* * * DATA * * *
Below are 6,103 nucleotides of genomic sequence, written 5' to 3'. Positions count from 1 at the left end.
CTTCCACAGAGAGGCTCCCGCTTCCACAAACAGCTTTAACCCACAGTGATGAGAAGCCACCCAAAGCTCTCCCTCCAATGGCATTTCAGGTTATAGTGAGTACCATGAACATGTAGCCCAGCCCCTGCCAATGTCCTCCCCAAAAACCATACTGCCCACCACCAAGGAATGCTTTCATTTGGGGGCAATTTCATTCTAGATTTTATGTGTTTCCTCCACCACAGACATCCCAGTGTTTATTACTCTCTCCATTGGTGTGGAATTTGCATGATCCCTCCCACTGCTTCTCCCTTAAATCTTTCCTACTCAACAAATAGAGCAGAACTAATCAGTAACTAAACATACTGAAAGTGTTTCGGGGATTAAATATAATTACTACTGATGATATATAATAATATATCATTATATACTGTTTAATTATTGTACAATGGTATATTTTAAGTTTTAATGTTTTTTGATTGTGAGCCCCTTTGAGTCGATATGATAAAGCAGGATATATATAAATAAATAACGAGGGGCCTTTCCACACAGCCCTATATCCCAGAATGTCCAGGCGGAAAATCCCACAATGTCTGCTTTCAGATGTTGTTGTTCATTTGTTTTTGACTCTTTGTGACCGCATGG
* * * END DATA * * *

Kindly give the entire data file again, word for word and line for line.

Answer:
Below are 6,103 nucleotides of genomic sequence, written 5' to 3'. Positions count from 1 at the left end.
CTTCCACAGAGAGGCTCCCGCTTCCACAAACAGCTTTAACCCACAGTGATGAGAAGCCACCCAAAGCTCTCCCTCCAATGGCATTTCAGGTTATAGTGAGTACCATGAACATGTAGCCCAGCCCCTGCCAATGTCCTCCCCAAAAACCATACTGCCCACCACCAAGGAATGCTTTCATTTGGGGGCAATTTCATTCTAGATTTTATGTGTTTCCTCCACCACAGACATCCCAGTGTTTATTACTCTCTCCATTGGTGTGGAATTTGCATGATCCCTCCCACTGCTTCTCCCTTAAATCTTTCCTACTCAACAAATAGAGCAGAACTAATCAGTAACTAAACATACTGAAAGTGTTTCGGGGATTAAATATAATTACTACTGATGATATATAATAATATATCATTATATACTGTTTAATTATTGTACAATGGTATATTTTAAGTTTTAATGTTTTTTGATTGTGAGCCCCTTTGAGTCGATATGATAAAGCAGGATATATATAAATAAATAACGAGGGGCCTTTCCACACAGCCCTATATCCCAGAATGTCCAGGCGGAAAATCCCACAATGTCTGCTTTCAGATGTTGTTGTTCATTTGTTTTTGACTCTTTGTGACCGCATGG